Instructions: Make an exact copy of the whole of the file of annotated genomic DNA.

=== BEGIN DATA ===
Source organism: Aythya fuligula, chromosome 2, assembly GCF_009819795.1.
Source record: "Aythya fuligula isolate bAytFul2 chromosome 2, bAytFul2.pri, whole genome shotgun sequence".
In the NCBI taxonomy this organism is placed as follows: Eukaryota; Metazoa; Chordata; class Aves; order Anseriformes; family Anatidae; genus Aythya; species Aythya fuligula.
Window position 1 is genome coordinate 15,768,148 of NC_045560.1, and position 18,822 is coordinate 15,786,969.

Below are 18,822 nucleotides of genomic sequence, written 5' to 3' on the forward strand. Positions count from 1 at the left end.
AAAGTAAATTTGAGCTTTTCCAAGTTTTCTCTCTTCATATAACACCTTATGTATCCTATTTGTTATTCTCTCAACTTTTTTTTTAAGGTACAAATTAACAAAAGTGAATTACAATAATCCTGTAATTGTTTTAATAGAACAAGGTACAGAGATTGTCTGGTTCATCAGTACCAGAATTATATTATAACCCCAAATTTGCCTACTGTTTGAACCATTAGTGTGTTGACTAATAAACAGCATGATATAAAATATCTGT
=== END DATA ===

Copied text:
Source organism: Aythya fuligula, chromosome 2, assembly GCF_009819795.1.
Source record: "Aythya fuligula isolate bAytFul2 chromosome 2, bAytFul2.pri, whole genome shotgun sequence".
In the NCBI taxonomy this organism is placed as follows: Eukaryota; Metazoa; Chordata; class Aves; order Anseriformes; family Anatidae; genus Aythya; species Aythya fuligula.
Window position 1 is genome coordinate 15,768,148 of NC_045560.1, and position 18,822 is coordinate 15,786,969.

Below are 18,822 nucleotides of genomic sequence, written 5' to 3' on the forward strand. Positions count from 1 at the left end.
AAAGTAAATTTGAGCTTTTCCAAGTTTTCTCTCTTCATATAACACCTTATGTATCCTATTTGTTATTCTCTCAACTTTTTTTTTAAGGTACAAATTAACAAAAGTGAATTACAATAATCCTGTAATTGTTTTAATAGAACAAGGTACAGAGATTGTCTGGTTCATCAGTACCAGAATTATATTATAACCCCAAATTTGCCTACTGTTTGAACCATTAGTGTGTTGACTAATAAACAGCATGATATAAAATATCTGT